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Burger King Boycotts Washington
An open letter to Ohio senator Sherrod Brown regarding his call for a boycott


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Robert Alt

Dear Senator Brown,

In response to Burger King’s just-announced plan to acquire Tim Hortons — the iconic Canadian donut chain — and move its own international headquarters to Ontario, you have called for a Burger King boycott.

You are late to the boycott game: Burger King is only the most recent U.S. company to boycott the failed, punitive corporate tax policies that you and your colleagues in Washington have imposed on American businesses for decades.

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You want us to spend our lunch money at Wendy’s or White Castle in protest. You’ve asked fellow fast-food enthusiasts to send a message and to take their business elsewhere. Of course, taking their business elsewhere is exactly what companies like AON, Medtronic, and now Burger King have done. And it is why more companies like Apple, Google, and Facebook are looking to Ireland as a home for subsidiaries and assets. Their message is simple: Corporate taxes are too high in the U.S. You seem to at least acknowledge that our current corporate tax rate is a problem. Your press release calling for the Burger King boycott goes on to call for a “lower statutory corporate tax rate” to compete “with the average of countries that are part of the Organization for Economic Co-operation and Development (OECD).” In 2013, the OECD simple average corporate income tax rate was 25 percent. The nominal corporate income tax rate in the United States is now over 35 percent at the federal level; it’s close to 40 percent when combined with state corporate taxes, making it the highest rate of any OECD member country. In contrast, Ontario, Canada’s rate (federal and provincial rates combined) is a smidge over 26 percent — or just a bit higher than that OECD simple average you cite.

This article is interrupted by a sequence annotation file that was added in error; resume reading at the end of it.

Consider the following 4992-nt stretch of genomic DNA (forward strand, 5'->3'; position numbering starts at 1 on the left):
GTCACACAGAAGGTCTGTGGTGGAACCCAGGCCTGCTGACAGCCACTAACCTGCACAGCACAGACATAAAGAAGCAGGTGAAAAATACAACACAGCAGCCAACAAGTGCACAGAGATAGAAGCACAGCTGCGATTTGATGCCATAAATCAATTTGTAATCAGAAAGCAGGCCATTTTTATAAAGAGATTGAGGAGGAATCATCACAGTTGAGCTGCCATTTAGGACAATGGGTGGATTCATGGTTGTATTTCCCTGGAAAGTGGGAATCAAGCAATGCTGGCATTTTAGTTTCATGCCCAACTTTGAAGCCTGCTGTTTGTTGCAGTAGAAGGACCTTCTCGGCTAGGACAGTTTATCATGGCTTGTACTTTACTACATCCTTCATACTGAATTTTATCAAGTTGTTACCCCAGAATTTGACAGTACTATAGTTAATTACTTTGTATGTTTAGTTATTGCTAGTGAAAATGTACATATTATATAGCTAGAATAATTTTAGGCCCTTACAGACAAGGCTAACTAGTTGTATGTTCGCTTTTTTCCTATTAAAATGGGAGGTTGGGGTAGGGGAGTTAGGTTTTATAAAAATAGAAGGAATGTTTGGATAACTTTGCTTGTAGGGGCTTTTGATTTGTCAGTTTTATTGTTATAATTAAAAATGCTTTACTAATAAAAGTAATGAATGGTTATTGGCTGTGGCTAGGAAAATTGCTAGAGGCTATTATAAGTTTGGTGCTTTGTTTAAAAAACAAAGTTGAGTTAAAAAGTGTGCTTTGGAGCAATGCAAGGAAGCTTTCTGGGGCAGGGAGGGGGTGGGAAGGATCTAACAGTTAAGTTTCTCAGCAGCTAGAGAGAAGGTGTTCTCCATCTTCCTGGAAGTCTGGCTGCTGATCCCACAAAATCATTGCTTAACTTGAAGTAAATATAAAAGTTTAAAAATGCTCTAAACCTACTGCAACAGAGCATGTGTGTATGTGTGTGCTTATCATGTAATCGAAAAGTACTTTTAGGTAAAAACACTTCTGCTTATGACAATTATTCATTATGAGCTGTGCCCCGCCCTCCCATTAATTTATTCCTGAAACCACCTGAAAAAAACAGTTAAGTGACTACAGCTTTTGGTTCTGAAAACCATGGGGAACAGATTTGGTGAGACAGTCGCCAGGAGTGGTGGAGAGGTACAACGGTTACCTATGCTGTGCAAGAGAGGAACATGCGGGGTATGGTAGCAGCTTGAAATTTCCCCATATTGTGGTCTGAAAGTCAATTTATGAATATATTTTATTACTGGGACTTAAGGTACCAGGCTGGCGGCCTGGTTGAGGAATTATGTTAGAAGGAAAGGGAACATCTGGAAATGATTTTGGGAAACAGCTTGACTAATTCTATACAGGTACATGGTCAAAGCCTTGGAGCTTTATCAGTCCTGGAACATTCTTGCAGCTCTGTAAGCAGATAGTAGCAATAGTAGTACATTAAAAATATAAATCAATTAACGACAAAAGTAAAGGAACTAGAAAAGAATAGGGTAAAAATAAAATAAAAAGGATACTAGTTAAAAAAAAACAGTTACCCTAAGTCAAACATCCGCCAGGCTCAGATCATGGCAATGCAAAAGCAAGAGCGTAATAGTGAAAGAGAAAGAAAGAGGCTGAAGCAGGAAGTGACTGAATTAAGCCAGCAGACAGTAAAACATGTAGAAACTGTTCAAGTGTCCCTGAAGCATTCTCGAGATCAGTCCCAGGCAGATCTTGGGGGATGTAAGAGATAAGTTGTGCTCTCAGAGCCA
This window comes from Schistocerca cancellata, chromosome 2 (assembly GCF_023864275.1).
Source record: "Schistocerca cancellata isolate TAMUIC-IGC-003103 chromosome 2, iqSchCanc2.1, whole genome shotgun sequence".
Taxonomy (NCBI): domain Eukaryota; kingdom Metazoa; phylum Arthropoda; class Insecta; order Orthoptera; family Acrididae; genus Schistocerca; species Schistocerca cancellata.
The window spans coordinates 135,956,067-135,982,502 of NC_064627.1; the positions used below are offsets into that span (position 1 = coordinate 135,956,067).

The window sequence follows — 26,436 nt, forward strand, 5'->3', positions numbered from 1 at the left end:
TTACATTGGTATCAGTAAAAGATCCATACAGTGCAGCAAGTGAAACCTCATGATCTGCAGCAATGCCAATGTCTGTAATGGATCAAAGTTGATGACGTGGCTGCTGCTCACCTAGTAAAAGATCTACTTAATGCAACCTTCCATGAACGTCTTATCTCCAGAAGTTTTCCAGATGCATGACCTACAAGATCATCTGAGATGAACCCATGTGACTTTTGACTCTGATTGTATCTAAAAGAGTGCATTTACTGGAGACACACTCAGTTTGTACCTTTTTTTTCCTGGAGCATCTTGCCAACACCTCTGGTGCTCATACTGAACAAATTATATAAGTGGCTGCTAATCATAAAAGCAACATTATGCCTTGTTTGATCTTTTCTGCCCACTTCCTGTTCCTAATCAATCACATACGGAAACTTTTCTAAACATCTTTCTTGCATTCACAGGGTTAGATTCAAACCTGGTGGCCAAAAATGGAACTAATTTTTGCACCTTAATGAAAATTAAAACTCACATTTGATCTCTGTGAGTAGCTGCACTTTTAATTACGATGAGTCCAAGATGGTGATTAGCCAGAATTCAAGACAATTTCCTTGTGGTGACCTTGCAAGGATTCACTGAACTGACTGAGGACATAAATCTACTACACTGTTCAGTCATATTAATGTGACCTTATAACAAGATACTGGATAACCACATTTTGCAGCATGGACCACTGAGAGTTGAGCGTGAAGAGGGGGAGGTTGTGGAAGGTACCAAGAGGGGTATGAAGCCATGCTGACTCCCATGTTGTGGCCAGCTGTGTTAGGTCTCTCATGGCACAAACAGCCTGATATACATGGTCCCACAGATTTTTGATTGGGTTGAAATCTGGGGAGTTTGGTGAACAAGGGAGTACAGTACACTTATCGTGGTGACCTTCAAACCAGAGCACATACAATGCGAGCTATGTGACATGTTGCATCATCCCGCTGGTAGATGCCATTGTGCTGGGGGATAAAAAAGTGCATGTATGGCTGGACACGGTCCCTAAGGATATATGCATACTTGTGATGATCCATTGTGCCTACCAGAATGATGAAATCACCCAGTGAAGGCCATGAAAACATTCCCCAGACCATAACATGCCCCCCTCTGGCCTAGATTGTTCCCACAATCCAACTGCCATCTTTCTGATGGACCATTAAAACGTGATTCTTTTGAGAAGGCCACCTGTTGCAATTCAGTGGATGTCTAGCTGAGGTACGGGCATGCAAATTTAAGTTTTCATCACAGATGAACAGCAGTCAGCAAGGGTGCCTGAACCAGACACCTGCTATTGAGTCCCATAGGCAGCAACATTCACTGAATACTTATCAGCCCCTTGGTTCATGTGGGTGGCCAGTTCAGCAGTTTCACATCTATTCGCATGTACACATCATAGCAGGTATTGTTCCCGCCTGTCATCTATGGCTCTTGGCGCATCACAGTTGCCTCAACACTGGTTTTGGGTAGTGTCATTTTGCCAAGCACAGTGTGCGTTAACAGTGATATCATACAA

Having the highest corporate tax rate is only one facet of the problem. As you know, the United States is alone among the most developed nations in subjecting all income to our tax rates no matter where in the world it is earned. Thus, an American company’s earnings in France, Australia, India, or Greenland are subject to the world’s highest corporate tax rate. Other advanced countries, such as Canada, have long since abandoned these tactics in favor of taxing only the income earned within their own borders. Accordingly, Burger King’s move allows it to pay the 35 percent U.S. rate only on earnings made from within the United States, rather than on all of its earnings worldwide.

You readily admit that the U.S. tax rate makes the United States less competitive than our international neighbors and peers. You advocate lowering our rate (arbitrarily and inadequately) to the OECD average of 25 percent. And then you publicly demonize Burger King and question the patriotism of its executives and shareholders for having the temerity to agree with you, and the audacity to prefer paying less.

But at least you concede that our punitive corporate tax rate poses a problem. Finding a solution is always easier once you have admitted as much.

Unfortunately, your proposal to lower the corporate tax rate and create a global minimum tax rate in order to “narrow the difference between us and our competitors” is only half right. Yes, lowering the corporate tax burden here in the U.S. will promote growth and prosperity, and keep or attract companies and their investors. But requiring companies to pay new or higher taxes “in each country in which they do business,” as you’ve proposed, misses the mark. Indeed, such a plan reveals your true colors.

Under your plan, no corporate dollar earned should ever be safe from government’s reach. This Washington-centric thinking concludes that countries promoting investment within their borders by offering lower tax burdens to potential investors and job-providers should be sanctioned, not applauded. You would “level the playing field” by forcing even developing nations to tax their investors, job-providers, and wealth-creators at an arbitrarily-dictated rate so that high-tax countries like the U.S. can be “competitive.” It is exactly this kind of government-before-enterprise instinct that gave rise to our flight-inducing corporate tax rate in the first place. The compulsion to eliminate healthy competition among nations is the problem, not the solution.

The boycott has already begun, Senator. Businesses have stopped buying what you and your colleagues are selling.

— Robert Alt is a contributor to National Review Online and president and CEO of the Buckeye Institute for Public Policy Solutions.



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